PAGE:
Unlike its neighbour to the east, Pamphylia, which welcomes its visitors in large all-inclusive resorts, Lycia is more of an independent traveller destination, and tourism in the region revolves around small guesthouses and fairly pleasant coastal towns, some of which such as Olympos still preserve a hippy-like atmosphere. However, some large resorts—not up to the scale that is found in Pamphylia, though—are present here too, in the western (around Marmaris, and Fethiye) and eastern (around Kemer) ends of the region, as local topography permits.
The local dialect of Turkish is highly divergent from the official standard (which is based on the Istanbul dialect), and with much of its vocabulary being totally incomprehensible to even non-local Turks, it can even be objectively regarded as a language on its own (some half-jokingly prefer to call it Muğlaca, i.e. the "Muğla language", instead of the usual term of Muğla şivesi, i.e. the "Muğla dialect"). However, all people in the region, except perhaps older ones living in remote villages, can speak standard Turkish (albeit with a slight accent usually), and, thanks to heavy tourism in the region, if you don't intend to hike between mountain hamlets, English will likely be sufficient to communicate anyway.
Dalaman Airport (DLM IATA), with its international connections, is the sole airport of the region, and makes a convenient hub into the region. The international airport in Antalya is closer to the towns at the easternmost reaches of the region (such as Kemer, and Olympos), though. Kaş lies somewhere around the midway, being equally (and considerably) distant to both, with 180 km to Dalaman and 192 km to Antalya, so a good rule of thumb is, if your destination is west of Kaş, pick Dalaman, and for destinations east of Kaş, fly into Antalya.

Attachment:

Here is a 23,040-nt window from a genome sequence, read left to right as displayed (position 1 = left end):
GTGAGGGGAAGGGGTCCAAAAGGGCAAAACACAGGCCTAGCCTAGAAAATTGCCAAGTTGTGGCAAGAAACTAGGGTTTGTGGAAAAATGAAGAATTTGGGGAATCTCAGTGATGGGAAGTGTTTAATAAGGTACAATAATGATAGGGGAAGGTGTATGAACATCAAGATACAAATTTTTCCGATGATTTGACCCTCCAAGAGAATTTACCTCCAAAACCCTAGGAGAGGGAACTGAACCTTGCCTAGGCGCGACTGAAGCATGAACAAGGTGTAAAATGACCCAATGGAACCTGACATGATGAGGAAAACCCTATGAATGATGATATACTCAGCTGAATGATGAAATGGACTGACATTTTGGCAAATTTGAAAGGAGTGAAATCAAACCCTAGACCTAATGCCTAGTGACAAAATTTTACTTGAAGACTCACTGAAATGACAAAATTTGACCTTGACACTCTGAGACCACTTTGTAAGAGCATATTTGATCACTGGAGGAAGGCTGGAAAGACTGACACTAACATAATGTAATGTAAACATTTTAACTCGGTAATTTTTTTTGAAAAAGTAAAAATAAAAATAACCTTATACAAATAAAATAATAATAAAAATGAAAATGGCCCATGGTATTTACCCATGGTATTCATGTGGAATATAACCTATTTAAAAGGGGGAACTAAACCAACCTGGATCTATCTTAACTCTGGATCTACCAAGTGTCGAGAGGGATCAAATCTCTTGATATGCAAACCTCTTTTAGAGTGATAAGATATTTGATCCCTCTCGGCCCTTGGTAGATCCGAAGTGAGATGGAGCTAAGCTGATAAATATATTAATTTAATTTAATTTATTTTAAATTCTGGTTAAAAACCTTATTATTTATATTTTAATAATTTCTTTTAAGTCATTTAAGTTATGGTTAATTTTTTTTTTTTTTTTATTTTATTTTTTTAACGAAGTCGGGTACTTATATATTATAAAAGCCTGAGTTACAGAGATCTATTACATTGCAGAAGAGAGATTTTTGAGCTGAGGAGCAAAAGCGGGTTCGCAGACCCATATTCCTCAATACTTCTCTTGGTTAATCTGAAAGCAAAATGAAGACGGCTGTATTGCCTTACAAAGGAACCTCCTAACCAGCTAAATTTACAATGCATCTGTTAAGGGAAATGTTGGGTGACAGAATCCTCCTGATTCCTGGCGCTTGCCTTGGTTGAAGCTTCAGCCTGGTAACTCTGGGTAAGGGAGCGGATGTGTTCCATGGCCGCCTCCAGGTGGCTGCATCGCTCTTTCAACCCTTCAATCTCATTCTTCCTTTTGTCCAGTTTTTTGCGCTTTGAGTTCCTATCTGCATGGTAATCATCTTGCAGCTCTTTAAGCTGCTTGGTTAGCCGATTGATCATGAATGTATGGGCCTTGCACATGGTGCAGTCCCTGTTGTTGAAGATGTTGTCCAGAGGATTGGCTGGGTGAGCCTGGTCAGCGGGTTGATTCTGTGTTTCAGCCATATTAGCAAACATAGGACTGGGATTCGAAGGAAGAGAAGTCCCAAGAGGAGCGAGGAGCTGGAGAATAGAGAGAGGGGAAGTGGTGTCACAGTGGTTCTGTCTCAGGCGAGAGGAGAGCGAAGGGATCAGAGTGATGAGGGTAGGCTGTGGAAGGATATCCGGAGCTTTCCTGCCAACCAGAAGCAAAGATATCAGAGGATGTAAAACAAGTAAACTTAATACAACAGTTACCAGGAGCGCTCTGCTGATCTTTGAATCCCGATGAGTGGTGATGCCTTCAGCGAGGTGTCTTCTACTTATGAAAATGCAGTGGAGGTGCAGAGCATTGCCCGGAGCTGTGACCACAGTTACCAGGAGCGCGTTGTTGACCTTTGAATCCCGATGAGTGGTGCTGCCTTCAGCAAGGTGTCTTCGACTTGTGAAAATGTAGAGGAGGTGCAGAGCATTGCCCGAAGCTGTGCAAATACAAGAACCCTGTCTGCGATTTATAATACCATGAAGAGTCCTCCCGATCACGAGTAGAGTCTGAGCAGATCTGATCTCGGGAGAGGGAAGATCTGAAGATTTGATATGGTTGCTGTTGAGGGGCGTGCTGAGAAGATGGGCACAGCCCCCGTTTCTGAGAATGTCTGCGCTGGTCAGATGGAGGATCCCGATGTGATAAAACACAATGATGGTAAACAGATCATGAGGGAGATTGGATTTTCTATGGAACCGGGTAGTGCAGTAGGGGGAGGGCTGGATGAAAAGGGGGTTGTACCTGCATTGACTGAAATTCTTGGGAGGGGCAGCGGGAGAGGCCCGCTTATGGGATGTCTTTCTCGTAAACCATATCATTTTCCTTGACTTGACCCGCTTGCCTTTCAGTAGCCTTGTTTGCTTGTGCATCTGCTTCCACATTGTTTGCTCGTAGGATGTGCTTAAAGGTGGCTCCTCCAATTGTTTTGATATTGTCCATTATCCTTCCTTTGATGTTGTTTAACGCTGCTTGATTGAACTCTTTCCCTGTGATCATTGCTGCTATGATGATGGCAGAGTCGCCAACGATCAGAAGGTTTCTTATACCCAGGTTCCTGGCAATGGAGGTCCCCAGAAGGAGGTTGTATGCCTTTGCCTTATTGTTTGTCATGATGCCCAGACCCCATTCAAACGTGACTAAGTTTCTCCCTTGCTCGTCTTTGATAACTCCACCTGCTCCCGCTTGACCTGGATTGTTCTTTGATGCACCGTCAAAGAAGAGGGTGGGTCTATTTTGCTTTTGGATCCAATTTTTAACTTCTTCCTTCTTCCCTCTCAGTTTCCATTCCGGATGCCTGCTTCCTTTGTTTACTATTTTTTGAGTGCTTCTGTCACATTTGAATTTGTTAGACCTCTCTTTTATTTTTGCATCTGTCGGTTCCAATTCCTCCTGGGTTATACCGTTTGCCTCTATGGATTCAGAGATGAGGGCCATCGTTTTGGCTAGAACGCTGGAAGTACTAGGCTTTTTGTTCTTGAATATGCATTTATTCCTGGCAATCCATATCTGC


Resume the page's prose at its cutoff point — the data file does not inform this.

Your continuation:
Most towns in the region have direct bus connections to the major cities of the country, such as Istanbul, Izmir, and Ankara.
Highway D400 connects the region with Pamphylia in the east along the coast, with a connection to D330 in Gökova towards north (Muğla, Kuşadası, Izmir).
There are ferries between some towns in Lycia and the nearest Greek islands.
Towns in the region are connected to each other with frequent minibus (dolmuş) services.
Hitchhiking, while possible if you don't mind waiting for a lift up to two hours, is not really an easy way to travel around the region. Hitching from around Olympos in the east is definitely better, though.
The Lycian Way (Turkish: Likya Yolu), a marked hiking trail which is a collection of ancient paths and forest trails, starts from south of Fethiye and connects most of coastal towns and villages in the region, and extends beyond the regional boundary to Pamphylia in the east, towards Antalya.
- Hiking — Hiking is a great option to get more in touch with the history and nature of the area. There are lots of waymarked hiking trails (most of which does not exceed 10 km in length) with varying levels of hardness in the region, in addition to the grand Lycian Way. One place surrounded by a dense (relatively speaking) marked trail network is Kayaköy.
- Cruising — Lycian coasts are some of the most spectacular and rightly popular sections along a Blue Cruise.
Free cold water dispensers, or sebils as they are locally known, are abundant in the region, more so than in the rest of Mediterranean Turkey.
- Pamphylia to the east, though it has much in common with Lycia due to also being on the Mediterranean, has a fairly different character as far as travellers are concerned, due to mass tourism and package tourists there.
- In the Southern Aegean to the north, Greek ruins substitute for Lycian ruins, and olive groves replace pine forests.
- Rhodes and some other smaller islands in the Dodecanese group lie just off the Lycian coast, to the southwest and south, with ferry connections from the nearest Turkish harbour towns.